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Changes to the Security Risk Assessment (SRA) Tool Require Attention

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The HHS Office of the National Coordinator for Health Information Technology (ONC) and the HHS Office for Civil Rights (OCR) released an updated Security Risk Assessment (SRA) Tool this week. All covered entities and business associates must review this updated tool to ensure they are addressing the risks identified by OCR and ONC. An enterprise-wide SRA is not only a requirement of the HIPAA Security Rule, it is a foundational process designed to identify and mitigate security concerns for information systems to prevent costly data breaches whenever possible.

What is an SRA? First, it is helpful to know what it is not: It is not an assessment of how an organization meets each of the HIPAA Security Rule requirements. An assessment is only one small step in the process of an SRA; a properly conducted SRA also includes an analysis of the risks, threats and vulnerabilities to the confidentiality, integrity and availability of electronic protected health information (PHI). This information is then analyzed across all information systems with PHI to the likelihood of the harm and the potential risk (high, medium or low).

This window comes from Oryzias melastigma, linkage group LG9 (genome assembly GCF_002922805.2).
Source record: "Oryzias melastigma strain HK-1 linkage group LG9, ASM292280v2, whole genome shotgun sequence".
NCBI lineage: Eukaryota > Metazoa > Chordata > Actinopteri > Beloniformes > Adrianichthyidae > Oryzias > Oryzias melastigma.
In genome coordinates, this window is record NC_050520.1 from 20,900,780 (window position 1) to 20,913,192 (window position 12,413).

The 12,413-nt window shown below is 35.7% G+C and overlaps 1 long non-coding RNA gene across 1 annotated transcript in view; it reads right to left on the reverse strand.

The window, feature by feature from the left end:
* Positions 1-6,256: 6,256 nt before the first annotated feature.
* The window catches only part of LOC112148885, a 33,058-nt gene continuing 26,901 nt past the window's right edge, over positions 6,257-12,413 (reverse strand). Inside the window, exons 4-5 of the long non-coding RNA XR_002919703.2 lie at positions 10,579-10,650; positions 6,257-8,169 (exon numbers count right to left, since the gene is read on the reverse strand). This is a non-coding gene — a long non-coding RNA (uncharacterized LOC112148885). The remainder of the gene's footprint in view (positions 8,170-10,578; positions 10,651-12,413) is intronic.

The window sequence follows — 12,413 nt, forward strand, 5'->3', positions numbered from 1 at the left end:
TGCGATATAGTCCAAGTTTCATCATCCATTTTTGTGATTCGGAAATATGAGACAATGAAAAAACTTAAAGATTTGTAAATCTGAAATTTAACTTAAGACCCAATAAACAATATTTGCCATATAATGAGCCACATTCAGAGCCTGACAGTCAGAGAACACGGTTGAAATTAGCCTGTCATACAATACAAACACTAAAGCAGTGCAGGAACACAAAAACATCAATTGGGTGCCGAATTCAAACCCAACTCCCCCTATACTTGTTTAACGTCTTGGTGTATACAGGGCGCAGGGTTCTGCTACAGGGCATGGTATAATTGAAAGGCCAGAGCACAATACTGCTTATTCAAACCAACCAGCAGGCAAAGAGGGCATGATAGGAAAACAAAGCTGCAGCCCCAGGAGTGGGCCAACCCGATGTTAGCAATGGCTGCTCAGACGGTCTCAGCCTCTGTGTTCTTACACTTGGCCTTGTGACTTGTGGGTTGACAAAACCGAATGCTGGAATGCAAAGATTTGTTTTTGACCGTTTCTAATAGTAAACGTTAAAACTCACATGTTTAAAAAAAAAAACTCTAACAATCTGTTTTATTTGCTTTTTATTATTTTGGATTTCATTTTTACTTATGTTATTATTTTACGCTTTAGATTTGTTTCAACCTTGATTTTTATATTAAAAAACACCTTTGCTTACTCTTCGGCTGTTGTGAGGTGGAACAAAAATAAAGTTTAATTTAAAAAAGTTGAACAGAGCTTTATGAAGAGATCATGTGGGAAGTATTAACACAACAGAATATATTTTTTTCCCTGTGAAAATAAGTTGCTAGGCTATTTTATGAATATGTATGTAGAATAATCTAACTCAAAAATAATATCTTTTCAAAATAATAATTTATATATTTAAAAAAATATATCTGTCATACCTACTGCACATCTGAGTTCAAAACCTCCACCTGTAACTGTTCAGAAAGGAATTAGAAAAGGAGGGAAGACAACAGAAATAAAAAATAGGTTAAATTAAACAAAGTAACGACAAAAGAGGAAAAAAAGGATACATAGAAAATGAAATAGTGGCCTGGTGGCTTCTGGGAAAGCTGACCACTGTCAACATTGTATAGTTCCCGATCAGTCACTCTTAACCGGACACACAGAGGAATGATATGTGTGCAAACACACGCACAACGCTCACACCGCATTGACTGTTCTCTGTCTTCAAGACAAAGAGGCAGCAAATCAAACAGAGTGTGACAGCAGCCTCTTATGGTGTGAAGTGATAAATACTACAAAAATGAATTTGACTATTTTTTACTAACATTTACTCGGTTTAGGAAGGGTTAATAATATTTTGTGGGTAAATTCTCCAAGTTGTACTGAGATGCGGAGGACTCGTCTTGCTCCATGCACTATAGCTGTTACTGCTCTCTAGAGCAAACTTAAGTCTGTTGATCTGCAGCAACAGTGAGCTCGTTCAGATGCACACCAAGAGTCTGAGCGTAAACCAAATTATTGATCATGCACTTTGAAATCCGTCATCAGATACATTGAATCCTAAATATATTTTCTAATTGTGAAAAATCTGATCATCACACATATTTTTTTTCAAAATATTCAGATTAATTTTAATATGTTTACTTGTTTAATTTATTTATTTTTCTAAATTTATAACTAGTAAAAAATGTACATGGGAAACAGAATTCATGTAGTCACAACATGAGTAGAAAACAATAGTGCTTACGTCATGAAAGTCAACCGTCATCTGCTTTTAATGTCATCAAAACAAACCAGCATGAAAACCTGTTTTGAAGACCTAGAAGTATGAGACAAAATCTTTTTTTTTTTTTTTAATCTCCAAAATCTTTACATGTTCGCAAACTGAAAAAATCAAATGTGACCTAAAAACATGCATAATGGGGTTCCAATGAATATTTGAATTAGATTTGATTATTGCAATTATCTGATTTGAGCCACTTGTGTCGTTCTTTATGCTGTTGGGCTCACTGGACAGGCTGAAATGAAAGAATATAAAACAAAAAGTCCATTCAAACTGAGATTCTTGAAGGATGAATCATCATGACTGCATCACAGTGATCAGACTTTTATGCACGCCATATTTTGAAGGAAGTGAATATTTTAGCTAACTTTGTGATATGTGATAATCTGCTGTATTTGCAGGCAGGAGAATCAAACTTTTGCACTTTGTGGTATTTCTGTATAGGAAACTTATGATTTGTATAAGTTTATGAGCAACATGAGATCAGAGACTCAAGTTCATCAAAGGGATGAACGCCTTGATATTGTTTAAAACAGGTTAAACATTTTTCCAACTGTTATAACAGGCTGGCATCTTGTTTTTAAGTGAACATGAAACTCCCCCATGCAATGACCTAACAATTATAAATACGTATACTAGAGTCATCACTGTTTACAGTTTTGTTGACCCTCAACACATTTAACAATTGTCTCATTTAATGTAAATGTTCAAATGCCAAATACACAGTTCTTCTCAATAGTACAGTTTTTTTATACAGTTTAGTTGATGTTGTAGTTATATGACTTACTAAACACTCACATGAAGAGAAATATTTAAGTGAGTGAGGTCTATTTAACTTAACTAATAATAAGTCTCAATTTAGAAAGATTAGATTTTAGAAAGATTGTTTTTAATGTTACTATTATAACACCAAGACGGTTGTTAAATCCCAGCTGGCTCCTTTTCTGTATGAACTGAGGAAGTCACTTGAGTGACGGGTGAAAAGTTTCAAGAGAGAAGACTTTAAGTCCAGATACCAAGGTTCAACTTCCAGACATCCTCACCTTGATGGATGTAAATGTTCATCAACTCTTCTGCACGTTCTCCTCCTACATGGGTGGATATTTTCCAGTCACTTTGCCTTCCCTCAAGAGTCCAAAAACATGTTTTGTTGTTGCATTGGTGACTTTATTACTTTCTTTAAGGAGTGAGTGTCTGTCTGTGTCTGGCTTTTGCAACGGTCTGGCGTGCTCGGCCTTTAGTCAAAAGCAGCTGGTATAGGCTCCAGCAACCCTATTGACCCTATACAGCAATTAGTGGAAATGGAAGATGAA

While the OCR/ONC SRA Tool was designed for use by small to medium-sized health care practices – those with one to ten health care providers – covered entities and business associates should consider reviewing the Tool to help them ascertain the kinds of risks and vulnerabilities to ePHI that OCR has identified. The updated tool provides enhanced functionality to document how organizations can implement or plan to implement appropriate security measures to protect ePHI. New features include but are not limited to a progress tracker, detailed reporting, and business associate and asset tracking.

Larger organizations (both business associates and covered entities) can benefit from reviewing these enhancements to ensure their continued understanding of how OCR will view SRAs and should use this as an opportunity to make sure the organization has an SRA that meets current expectations. Remember, the SRA is the first document requested by OCR in the case of a breach and is almost always cited as an issue in all OCR and States Attorneys' General settlement agreements.

A link to the updated SRA can be found here.

If you have any questions regarding the content of this alert, please contact Alisa Chestler, or any member of the Baker Ober Health Law Group.

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